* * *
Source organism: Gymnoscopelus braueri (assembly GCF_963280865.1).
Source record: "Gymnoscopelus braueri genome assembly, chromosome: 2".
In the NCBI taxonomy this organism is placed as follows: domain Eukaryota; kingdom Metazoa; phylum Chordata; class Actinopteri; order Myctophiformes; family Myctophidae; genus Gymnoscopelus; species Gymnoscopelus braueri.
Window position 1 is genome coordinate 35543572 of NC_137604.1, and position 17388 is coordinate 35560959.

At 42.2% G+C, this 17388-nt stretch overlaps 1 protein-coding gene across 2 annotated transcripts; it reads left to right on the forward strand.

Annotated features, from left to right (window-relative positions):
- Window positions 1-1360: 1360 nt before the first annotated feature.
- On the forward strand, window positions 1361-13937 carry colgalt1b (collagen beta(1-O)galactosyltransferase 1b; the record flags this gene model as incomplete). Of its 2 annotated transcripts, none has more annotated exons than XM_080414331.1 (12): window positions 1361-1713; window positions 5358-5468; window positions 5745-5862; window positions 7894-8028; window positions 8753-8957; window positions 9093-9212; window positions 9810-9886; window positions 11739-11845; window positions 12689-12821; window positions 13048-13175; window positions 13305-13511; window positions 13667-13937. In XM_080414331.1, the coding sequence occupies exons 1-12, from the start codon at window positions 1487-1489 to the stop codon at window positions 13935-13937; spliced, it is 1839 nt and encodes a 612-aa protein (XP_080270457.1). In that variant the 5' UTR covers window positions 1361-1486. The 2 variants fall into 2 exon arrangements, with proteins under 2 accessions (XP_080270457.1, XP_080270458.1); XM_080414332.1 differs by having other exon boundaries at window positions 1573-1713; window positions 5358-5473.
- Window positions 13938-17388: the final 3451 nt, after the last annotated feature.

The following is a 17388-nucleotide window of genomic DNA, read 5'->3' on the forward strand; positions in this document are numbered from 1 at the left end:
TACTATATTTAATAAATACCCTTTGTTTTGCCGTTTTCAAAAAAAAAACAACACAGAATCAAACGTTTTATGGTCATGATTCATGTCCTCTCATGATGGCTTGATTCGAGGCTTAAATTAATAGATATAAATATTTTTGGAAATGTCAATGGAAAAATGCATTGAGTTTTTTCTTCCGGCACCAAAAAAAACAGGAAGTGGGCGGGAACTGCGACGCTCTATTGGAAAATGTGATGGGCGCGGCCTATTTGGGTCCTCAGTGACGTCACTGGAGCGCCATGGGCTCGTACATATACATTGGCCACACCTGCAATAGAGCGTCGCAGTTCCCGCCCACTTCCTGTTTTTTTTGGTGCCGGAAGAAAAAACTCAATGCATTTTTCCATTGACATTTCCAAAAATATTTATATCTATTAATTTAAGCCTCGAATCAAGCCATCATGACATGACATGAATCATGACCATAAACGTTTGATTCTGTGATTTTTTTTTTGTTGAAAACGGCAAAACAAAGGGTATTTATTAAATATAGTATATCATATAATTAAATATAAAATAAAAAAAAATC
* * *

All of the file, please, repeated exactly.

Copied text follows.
Source organism: Gymnoscopelus braueri (assembly GCF_963280865.1).
Source record: "Gymnoscopelus braueri genome assembly, chromosome: 2".
In the NCBI taxonomy this organism is placed as follows: domain Eukaryota; kingdom Metazoa; phylum Chordata; class Actinopteri; order Myctophiformes; family Myctophidae; genus Gymnoscopelus; species Gymnoscopelus braueri.
Window position 1 is genome coordinate 35543572 of NC_137604.1, and position 17388 is coordinate 35560959.

At 42.2% G+C, this 17388-nt stretch overlaps 1 protein-coding gene across 2 annotated transcripts; it reads left to right on the forward strand.

Annotated features, from left to right (window-relative positions):
- Window positions 1-1360: 1360 nt before the first annotated feature.
- On the forward strand, window positions 1361-13937 carry colgalt1b (collagen beta(1-O)galactosyltransferase 1b; the record flags this gene model as incomplete). Of its 2 annotated transcripts, none has more annotated exons than XM_080414331.1 (12): window positions 1361-1713; window positions 5358-5468; window positions 5745-5862; window positions 7894-8028; window positions 8753-8957; window positions 9093-9212; window positions 9810-9886; window positions 11739-11845; window positions 12689-12821; window positions 13048-13175; window positions 13305-13511; window positions 13667-13937. In XM_080414331.1, the coding sequence occupies exons 1-12, from the start codon at window positions 1487-1489 to the stop codon at window positions 13935-13937; spliced, it is 1839 nt and encodes a 612-aa protein (XP_080270457.1). In that variant the 5' UTR covers window positions 1361-1486. The 2 variants fall into 2 exon arrangements, with proteins under 2 accessions (XP_080270457.1, XP_080270458.1); XM_080414332.1 differs by having other exon boundaries at window positions 1573-1713; window positions 5358-5473.
- Window positions 13938-17388: the final 3451 nt, after the last annotated feature.

The following is a 17388-nucleotide window of genomic DNA, read 5'->3' on the forward strand; positions in this document are numbered from 1 at the left end:
TACTATATTTAATAAATACCCTTTGTTTTGCCGTTTTCAAAAAAAAAACAACACAGAATCAAACGTTTTATGGTCATGATTCATGTCCTCTCATGATGGCTTGATTCGAGGCTTAAATTAATAGATATAAATATTTTTGGAAATGTCAATGGAAAAATGCATTGAGTTTTTTCTTCCGGCACCAAAAAAAACAGGAAGTGGGCGGGAACTGCGACGCTCTATTGGAAAATGTGATGGGCGCGGCCTATTTGGGTCCTCAGTGACGTCACTGGAGCGCCATGGGCTCGTACATATACATTGGCCACACCTGCAATAGAGCGTCGCAGTTCCCGCCCACTTCCTGTTTTTTTTGGTGCCGGAAGAAAAAACTCAATGCATTTTTCCATTGACATTTCCAAAAATATTTATATCTATTAATTTAAGCCTCGAATCAAGCCATCATGACATGACATGAATCATGACCATAAACGTTTGATTCTGTGATTTTTTTTTTGTTGAAAACGGCAAAACAAAGGGTATTTATTAAATATAGTATATCATATAATTAAATATAAAATAAAAAAAAATC